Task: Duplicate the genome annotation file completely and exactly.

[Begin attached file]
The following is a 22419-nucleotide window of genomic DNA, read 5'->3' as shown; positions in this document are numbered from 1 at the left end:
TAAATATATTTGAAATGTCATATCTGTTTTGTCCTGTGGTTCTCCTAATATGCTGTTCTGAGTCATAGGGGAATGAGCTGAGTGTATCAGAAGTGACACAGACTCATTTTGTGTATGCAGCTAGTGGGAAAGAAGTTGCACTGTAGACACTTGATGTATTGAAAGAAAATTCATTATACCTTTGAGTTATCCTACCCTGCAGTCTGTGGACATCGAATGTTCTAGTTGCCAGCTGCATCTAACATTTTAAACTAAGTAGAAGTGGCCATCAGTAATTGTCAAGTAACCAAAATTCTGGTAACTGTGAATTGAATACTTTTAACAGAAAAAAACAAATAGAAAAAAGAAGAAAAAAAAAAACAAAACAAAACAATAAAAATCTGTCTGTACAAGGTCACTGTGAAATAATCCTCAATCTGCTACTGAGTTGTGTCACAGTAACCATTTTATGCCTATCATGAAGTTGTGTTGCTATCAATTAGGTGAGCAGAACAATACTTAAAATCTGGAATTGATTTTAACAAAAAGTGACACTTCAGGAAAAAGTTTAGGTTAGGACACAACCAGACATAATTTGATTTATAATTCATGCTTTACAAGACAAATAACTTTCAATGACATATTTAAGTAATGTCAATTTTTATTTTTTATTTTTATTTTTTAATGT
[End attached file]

The following is a 22419-nucleotide window of genomic DNA, read 5'->3' as shown; positions in this document are numbered from 1 at the left end:
TAAATATATTTGAAATGTCATATCTGTTTTGTCCTGTGGTTCTCCTAATATGCTGTTCTGAGTCATAGGGGAATGAGCTGAGTGTATCAGAAGTGACACAGACTCATTTTGTGTATGCAGCTAGTGGGAAAGAAGTTGCACTGTAGACACTTGATGTATTGAAAGAAAATTCATTATACCTTTGAGTTATCCTACCCTGCAGTCTGTGGACATCGAATGTTCTAGTTGCCAGCTGCATCTAACATTTTAAACTAAGTAGAAGTGGCCATCAGTAATTGTCAAGTAACCAAAATTCTGGTAACTGTGAATTGAATACTTTTAACAGAAAAAAACAAATAGAAAAAAGAAGAAAAAAAAAAACAAAACAAAACAATAAAAATCTGTCTGTACAAGGTCACTGTGAAATAATCCTCAATCTGCTACTGAGTTGTGTCACAGTAACCATTTTATGCCTATCATGAAGTTGTGTTGCTATCAATTAGGTGAGCAGAACAATACTTAAAATCTGGAATTGATTTTAACAAAAAGTGACACTTCAGGAAAAAGTTTAGGTTAGGACACAACCAGACATAATTTGATTTATAATTCATGCTTTACAAGACAAATAACTTTCAATGACATATTTAAGTAATGTCAATTTTTATTTTTTATTTTTATTTTTTAATGT